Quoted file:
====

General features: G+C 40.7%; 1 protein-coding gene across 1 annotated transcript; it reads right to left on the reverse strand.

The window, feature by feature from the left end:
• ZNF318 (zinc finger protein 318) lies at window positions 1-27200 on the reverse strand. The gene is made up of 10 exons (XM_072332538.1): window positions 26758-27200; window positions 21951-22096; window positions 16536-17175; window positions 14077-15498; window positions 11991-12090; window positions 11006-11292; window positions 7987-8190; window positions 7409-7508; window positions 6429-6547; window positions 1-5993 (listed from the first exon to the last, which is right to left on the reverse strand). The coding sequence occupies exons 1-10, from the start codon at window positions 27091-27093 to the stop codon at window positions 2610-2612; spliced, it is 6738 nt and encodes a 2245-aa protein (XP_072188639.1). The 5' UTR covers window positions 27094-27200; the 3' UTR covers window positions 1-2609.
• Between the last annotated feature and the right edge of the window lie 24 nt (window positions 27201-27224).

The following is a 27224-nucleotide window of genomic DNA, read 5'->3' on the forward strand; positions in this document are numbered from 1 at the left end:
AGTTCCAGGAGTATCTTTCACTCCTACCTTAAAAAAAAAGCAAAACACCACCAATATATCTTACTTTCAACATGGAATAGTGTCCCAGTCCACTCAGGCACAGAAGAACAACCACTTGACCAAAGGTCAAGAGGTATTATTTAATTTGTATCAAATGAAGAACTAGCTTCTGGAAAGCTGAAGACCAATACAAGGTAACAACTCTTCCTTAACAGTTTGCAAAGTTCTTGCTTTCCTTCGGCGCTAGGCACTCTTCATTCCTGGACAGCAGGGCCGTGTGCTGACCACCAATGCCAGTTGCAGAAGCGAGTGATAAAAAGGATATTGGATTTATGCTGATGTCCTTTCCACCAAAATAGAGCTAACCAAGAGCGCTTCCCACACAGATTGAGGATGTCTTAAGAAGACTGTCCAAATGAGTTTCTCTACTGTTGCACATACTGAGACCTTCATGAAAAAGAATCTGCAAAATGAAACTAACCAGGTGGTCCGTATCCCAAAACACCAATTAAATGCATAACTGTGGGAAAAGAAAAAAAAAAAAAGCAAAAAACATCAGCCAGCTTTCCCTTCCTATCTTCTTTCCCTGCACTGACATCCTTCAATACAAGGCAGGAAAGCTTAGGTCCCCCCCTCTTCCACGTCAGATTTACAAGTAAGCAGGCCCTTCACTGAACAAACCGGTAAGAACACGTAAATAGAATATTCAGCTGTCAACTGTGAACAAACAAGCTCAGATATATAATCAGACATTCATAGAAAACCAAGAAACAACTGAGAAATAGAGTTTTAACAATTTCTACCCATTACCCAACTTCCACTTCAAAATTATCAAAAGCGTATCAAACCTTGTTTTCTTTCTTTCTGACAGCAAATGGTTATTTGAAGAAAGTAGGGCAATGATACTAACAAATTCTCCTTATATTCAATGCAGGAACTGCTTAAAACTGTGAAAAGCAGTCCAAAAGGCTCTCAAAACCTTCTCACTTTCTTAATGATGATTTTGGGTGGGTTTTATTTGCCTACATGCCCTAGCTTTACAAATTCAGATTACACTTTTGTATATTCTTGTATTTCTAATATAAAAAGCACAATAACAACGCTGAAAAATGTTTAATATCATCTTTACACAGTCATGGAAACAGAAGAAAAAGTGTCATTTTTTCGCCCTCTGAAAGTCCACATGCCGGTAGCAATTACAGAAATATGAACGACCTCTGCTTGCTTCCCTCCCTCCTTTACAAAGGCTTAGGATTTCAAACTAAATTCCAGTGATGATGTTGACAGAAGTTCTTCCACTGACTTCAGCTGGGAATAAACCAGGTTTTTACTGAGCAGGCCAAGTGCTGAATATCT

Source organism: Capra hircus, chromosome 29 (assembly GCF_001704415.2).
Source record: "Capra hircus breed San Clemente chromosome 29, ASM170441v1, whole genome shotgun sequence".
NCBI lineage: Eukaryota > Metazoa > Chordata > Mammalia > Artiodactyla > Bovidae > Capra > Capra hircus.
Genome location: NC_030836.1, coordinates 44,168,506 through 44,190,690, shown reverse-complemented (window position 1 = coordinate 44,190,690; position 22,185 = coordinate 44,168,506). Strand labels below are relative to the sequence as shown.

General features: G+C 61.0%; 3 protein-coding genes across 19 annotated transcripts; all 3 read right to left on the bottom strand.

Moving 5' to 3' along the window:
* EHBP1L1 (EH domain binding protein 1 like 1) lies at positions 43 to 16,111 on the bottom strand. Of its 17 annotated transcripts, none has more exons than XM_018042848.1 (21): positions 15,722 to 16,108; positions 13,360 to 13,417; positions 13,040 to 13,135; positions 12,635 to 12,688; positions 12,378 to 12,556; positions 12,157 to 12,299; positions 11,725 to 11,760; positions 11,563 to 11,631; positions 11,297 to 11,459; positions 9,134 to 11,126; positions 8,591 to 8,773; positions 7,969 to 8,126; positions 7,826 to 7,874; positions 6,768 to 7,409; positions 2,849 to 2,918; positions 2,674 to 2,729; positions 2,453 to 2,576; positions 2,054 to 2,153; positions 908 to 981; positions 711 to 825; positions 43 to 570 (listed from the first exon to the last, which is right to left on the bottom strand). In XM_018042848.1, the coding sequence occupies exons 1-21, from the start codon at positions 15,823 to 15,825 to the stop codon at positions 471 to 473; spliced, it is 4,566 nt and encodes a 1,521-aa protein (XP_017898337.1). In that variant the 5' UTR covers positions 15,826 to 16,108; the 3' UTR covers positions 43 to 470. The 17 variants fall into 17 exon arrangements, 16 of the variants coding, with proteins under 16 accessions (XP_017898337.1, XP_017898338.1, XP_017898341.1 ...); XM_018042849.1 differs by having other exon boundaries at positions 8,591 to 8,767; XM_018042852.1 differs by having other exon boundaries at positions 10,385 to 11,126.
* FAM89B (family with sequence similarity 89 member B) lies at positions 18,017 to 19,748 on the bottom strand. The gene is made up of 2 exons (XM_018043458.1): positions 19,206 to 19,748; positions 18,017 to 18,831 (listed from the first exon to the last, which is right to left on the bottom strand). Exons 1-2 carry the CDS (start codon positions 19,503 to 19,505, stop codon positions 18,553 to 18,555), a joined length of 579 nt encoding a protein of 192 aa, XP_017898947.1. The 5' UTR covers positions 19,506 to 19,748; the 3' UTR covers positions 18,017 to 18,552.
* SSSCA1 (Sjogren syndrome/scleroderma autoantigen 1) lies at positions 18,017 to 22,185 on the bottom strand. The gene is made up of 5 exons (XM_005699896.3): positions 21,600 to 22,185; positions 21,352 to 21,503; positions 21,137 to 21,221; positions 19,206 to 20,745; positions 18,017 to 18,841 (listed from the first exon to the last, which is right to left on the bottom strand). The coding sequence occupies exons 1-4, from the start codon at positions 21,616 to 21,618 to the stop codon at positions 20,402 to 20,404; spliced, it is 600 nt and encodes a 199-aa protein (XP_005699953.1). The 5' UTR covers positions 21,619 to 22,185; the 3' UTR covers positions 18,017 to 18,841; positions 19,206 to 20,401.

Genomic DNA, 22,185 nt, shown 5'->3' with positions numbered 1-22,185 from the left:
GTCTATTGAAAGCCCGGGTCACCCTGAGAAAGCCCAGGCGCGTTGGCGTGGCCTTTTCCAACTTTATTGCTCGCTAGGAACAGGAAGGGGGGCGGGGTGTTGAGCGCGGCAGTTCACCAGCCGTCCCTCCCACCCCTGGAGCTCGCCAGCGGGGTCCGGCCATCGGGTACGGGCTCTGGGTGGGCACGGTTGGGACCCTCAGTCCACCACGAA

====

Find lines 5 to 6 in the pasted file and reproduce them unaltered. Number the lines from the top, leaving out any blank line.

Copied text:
The following is a 27224-nucleotide window of genomic DNA, read 5'->3' on the forward strand; positions in this document are numbered from 1 at the left end:
AGTTCCAGGAGTATCTTTCACTCCTACCTTAAAAAAAAAGCAAAACACCACCAATATATCTTACTTTCAACATGGAATAGTGTCCCAGTCCACTCAGGCACAGAAGAACAACCACTTGACCAAAGGTCAAGAGGTATTATTTAATTTGTATCAAATGAAGAACTAGCTTCTGGAAAGCTGAAGACCAATACAAGGTAACAACTCTTCCTTAACAGTTTGCAAAGTTCTTGCTTTCCTTCGGCGCTAGGCACTCTTCATTCCTGGACAGCAGGGCCGTGTGCTGACCACCAATGCCAGTTGCAGAAGCGAGTGATAAAAAGGATATTGGATTTATGCTGATGTCCTTTCCACCAAAATAGAGCTAACCAAGAGCGCTTCCCACACAGATTGAGGATGTCTTAAGAAGACTGTCCAAATGAGTTTCTCTACTGTTGCACATACTGAGACCTTCATGAAAAAGAATCTGCAAAATGAAACTAACCAGGTGGTCCGTATCCCAAAACACCAATTAAATGCATAACTGTGGGAAAAGAAAAAAAAAAAAAGCAAAAAACATCAGCCAGCTTTCCCTTCCTATCTTCTTTCCCTGCACTGACATCCTTCAATACAAGGCAGGAAAGCTTAGGTCCCCCCCTCTTCCACGTCAGATTTACAAGTAAGCAGGCCCTTCACTGAACAAACCGGTAAGAACACGTAAATAGAATATTCAGCTGTCAACTGTGAACAAACAAGCTCAGATATATAATCAGACATTCATAGAAAACCAAGAAACAACTGAGAAATAGAGTTTTAACAATTTCTACCCATTACCCAACTTCCACTTCAAAATTATCAAAAGCGTATCAAACCTTGTTTTCTTTCTTTCTGACAGCAAATGGTTATTTGAAGAAAGTAGGGCAATGATACTAACAAATTCTCCTTATATTCAATGCAGGAACTGCTTAAAACTGTGAAAAGCAGTCCAAAAGGCTCTCAAAACCTTCTCACTTTCTTAATGATGATTTTGGGTGGGTTTTATTTGCCTACATGCCCTAGCTTTACAAATTCAGATTACACTTTTGTATATTCTTGTATTTCTAATATAAAAAGCACAATAACAACGCTGAAAAATGTTTAATATCATCTTTACACAGTCATGGAAACAGAAGAAAAAGTGTCATTTTTTCGCCCTCTGAAAGTCCACATGCCGGTAGCAATTACAGAAATATGAACGACCTCTGCTTGCTTCCCTCCCTCCTTTACAAAGGCTTAGGATTTCAAACTAAATTCCAGTGATGATGTTGACAGAAGTTCTTCCACTGACTTCAGCTGGGAATAAACCAGGTTTTTACTGAGCAGGCCAAGTGCTGAATATCT